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St Mary of Fountains, Fountains Abbey: 01. Church and general material

(54°6′35″N, 1°34′56″W)
Fountains Abbey: 01. Church and general material
SE 274 683
pre-1974 traditional (England and Wales) Yorkshire, West Riding
now North Yorkshire
  • Peter Hayes
  • Rita Wood
17 Jul, 14 Aug, 1 Nov 2001; 14, 19 July, 1 Sep 2002; 28 Sep 2003; 01 Nov 2014, 04 May 2015, 25 May 2015

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Fountains Abbey is about 3 miles SW of Ripon. The site is owned by the National Trust and maintained by English Heritage. The abbey and the contiguous water-gardens of Studley Royal are in the bottom of the deep valley of the river Skell; the main entrance is on a plateau, from which can be seen only the upper part of Abbot Huby's late medieval tower on the N transept. The site originally would have conformed to Cistercian foundation narratives, a place of rocks and trees, hidden from the world.

The abbey ruins are largely of the Romanesque period, although the tower, the eastern end of the church (the transept with the Chapel of the Nine Altars) and the monks’ infirmary complex to the E of the site are later. The mill also has structural parts of early date. There are plans of the abbey buildings in the 1970 (now out-of-print) DoE guide, Gilyard-Beer, 1970, and Coppack 1993. Aerial view in Coppack 1993, colour plate 1.

The present report describes the church, also three fragments of loose architectural sculpture in the 'porter's lodge' display and one capital in the mill, and gives information regarding material stored off-site. On our visit in 1999, stonework was displayed in the building near the Mill which is now (2015) a tea-room, and those pieces are no longer on display.

The parts of the church which are relevant to the twelfth-century corpus are the transepts, nave and galilee. For the use of the various parts, see Kinder 2002, 131-373. The church owes elements of its design to Rievaulx, and to Sawley. The aisles were vaulted, and the nave had a wooden roof. Despite breaks in building, and the conventional partitioning, the architecture of the nave is unified and impressive. It is thought it took about 20 years to complete, from the time of Abbot Richard (1150-70) to that of Abbot Robert of Pipewell in the 1170s (Coppack 1993, 36-43; Gilyard-Beer 1970, 29-30), or as Glyn Coppack also puts it, between the death of Bernard of Clairvaux in 1153 and his canonisation in 1174.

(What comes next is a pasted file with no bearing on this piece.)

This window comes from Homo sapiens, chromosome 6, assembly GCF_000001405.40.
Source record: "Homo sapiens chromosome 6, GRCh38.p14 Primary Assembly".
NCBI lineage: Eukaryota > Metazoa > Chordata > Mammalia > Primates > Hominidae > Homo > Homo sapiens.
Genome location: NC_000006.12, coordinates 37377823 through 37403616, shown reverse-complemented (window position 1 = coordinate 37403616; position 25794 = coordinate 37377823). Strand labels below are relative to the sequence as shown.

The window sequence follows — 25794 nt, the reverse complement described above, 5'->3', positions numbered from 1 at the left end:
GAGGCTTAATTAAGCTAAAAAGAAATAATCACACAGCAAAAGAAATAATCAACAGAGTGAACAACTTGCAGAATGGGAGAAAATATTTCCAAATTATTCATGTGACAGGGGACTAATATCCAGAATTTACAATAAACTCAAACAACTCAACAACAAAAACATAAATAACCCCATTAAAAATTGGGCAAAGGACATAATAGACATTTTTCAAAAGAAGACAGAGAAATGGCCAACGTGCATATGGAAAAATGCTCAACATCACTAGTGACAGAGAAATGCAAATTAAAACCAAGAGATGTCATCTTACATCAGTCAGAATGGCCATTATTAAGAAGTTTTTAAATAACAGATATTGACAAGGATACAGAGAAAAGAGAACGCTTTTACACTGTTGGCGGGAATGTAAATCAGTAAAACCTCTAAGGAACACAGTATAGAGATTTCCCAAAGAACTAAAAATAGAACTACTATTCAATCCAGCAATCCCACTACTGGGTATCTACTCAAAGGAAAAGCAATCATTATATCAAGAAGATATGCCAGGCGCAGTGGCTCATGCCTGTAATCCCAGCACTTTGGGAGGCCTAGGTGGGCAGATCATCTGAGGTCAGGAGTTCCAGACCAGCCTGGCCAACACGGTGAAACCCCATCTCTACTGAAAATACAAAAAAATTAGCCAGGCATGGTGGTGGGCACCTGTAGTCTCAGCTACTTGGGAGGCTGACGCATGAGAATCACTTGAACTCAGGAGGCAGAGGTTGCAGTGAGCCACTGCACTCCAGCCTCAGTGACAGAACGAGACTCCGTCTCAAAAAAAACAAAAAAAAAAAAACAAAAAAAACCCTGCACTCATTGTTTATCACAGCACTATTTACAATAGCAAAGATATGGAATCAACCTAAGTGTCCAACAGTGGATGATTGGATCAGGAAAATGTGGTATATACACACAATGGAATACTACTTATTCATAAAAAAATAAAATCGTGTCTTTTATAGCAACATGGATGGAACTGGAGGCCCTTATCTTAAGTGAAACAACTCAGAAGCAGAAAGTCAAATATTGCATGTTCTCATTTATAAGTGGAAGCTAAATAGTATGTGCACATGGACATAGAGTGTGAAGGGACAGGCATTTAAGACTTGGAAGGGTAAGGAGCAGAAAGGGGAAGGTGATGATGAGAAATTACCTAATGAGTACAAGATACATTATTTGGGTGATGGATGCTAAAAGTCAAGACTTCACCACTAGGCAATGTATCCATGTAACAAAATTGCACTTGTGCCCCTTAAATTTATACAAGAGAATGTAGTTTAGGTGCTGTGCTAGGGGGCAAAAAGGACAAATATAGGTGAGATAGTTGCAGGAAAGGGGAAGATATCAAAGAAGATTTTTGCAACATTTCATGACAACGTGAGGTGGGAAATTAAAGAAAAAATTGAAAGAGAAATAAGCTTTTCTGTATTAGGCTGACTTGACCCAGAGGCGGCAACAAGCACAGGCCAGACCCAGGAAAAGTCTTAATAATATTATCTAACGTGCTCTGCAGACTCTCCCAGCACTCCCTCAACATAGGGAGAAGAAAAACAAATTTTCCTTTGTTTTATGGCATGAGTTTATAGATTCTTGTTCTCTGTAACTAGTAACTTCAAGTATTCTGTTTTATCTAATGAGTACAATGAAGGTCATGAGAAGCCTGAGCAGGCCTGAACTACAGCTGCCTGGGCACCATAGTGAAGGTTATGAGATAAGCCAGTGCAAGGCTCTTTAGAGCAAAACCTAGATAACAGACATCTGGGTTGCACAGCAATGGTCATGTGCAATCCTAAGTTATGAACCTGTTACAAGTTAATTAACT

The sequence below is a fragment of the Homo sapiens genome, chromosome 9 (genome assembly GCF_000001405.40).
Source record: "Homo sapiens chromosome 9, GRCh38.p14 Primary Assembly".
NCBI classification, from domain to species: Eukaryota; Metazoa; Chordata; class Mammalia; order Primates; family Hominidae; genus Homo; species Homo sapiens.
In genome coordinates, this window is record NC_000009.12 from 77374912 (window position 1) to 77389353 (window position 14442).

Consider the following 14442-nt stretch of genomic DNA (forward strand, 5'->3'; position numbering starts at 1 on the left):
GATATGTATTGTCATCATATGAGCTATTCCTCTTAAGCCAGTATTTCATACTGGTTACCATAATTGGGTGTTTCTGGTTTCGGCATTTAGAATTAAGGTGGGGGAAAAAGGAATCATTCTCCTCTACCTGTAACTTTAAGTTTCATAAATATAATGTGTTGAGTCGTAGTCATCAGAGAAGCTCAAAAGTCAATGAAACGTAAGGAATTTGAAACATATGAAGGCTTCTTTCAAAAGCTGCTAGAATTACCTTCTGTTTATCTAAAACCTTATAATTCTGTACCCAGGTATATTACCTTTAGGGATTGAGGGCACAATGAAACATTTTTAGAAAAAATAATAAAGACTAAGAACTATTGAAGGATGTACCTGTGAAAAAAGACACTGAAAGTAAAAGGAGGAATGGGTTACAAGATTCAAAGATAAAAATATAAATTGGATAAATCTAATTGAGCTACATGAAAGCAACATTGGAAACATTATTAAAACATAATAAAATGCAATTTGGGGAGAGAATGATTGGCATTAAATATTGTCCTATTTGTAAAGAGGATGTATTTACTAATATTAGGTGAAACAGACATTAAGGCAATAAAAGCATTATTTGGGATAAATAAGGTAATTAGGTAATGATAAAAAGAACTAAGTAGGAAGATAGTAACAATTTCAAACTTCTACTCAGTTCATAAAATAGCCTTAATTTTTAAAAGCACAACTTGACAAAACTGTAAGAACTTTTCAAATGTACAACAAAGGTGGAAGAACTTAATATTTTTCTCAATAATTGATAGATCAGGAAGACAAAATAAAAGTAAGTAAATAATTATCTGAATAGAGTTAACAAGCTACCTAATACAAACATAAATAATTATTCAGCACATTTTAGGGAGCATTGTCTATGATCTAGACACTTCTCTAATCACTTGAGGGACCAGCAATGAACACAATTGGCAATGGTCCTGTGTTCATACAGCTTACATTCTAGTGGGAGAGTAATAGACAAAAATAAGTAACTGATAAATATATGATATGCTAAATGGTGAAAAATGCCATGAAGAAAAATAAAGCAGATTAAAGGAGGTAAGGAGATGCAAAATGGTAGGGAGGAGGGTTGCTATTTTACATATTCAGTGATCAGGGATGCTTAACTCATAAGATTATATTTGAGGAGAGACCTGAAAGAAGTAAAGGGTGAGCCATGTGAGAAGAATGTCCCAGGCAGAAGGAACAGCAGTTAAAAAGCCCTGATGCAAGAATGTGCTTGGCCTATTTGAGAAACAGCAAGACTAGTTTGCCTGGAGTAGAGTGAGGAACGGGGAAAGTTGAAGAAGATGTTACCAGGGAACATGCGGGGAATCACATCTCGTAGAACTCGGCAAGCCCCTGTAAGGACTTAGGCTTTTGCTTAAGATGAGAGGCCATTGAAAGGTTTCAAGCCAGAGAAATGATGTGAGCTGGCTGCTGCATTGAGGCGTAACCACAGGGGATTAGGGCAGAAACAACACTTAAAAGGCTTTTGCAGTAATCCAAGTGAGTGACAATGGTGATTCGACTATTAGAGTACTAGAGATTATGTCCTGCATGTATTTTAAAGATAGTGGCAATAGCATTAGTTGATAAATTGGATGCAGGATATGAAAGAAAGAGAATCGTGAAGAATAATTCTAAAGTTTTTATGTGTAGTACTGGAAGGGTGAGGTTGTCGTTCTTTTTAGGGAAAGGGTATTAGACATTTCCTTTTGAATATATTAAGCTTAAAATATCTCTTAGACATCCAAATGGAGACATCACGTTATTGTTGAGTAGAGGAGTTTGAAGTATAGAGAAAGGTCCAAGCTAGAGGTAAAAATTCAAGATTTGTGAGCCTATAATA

Robin Hood's Well is a water basin on the S path to the Studley Royal water-gardens. It had been dated by Gilyard-Beer to 1220-50, but many passers-by might suppose it to belong to the water-gardens phase and not be a medieval item at all. The spirals resemble those of the doorway in bay 11 of the S aisle of the church, and its label has a profile common round the cloister, hence, presumably, the twelfth-century date.


The twelfth-century monastery

Founded by monks from St Mary’s Abbey, York who preferred a reformed life, around December 1132. The earliest stone building (found by excavation) has been dated to 1136 (Gilyard-Beer and Coppack 1986). The majority of what is seen today around the church and cloister probably dates from the mid- to late 1150s (Coppack 2004). Other twelfth-century buildings remain more or less in plan (though the mill has remained functional); there is probably no identifiable sculpture in those areas apart from chamfers.

The first monastic buildings to be in stone (including a new stone church) were built under abbot Henry Murdac (1144-47) these were less extensive than later in the twelfth century (Coppack 1993, 30; fig. 14; Gilyard-Beer and Coppack 1986, 179). The buildings of abbot Murdac were largely replaced, partly because of a fire in 1146 and partly because of the abbey's success in attracting recruits.

A cloister arcade was built by abbot Robert of Pipewell (died 1180), it is thought this was the last of his works, or perhaps by one of his successors. Nothing remains in situ, but a reconstruction has been made: it is a Gothic design (Coppack 1993; Harrison and Robinson 2007). Coppack writes 'By 1180, after less than half a century, the buildings of Fountains Abbey had achieved a greater scale than any other house of the order in England, including the great neighbouring abbey of Rievaulx' (Coppack 1993, 55).

The development of the abbey church as seen today

The oldest part is the S transept (Coppack 1993, 38-9). This part of the present church was built in the abbacy of Richard III (1150-70), a Yorkshireman who had been precentor at Clairvaux and abbot of Vauclair.

The nave was continued westwards in the late 1150s, but completed in the 1170s under Abbot Robert of Pipewell. During the interval, cloister ranges were rebuilt. For some time there was a gap between the W and E ends of the nave (Coppack 2013, fig. 2.7). The W front is estimated to be c. 1160 (Coppack 1993, 40, 43). Despite the break, the style is uniform.